1. By enhancing the price, monopolists sold something for more than it was worth, which was against the idea of equality underlying commutative justice.
2. Exploitation in whatever form was against the precept of charity and brotherly love.
3. Monopolies were injurious to the commonweal, because monopolists not only increased prices, but also withheld supplies from the market and thus created artificial scarcity.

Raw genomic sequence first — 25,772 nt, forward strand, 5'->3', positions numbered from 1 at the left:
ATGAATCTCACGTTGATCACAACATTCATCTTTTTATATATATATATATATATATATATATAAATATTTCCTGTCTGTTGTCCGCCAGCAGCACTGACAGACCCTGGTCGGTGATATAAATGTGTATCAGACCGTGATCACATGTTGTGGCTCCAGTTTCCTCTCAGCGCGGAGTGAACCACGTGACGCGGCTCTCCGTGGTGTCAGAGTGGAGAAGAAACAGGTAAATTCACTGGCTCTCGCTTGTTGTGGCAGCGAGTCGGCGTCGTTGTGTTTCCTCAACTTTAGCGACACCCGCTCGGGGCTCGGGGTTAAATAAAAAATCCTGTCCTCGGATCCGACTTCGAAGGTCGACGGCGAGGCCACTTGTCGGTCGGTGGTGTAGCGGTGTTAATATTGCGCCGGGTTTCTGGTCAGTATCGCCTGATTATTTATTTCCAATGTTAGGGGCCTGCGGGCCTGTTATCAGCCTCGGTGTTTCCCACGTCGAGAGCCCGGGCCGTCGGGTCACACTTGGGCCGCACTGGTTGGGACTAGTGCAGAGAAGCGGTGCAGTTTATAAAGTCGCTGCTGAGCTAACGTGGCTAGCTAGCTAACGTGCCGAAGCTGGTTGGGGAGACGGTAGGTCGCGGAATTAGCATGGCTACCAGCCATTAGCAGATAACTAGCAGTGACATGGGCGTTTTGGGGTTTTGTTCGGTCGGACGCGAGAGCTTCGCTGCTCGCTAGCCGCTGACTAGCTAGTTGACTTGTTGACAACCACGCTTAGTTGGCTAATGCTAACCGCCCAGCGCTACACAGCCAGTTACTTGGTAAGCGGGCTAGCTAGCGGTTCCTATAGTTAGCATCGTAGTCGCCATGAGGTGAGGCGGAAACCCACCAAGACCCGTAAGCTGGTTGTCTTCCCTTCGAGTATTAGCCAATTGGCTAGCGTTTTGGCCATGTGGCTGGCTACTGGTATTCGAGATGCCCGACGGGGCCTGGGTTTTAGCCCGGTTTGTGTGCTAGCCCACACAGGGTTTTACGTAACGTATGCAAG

Adapted from Julius Kirshner, ed., Business, Banking and Economic Thought in Late Medieval and Early Modern Europe, Selected Studies of Raymond de Roover, University of Chicago Press, Chicago, 1974, p. 278-279.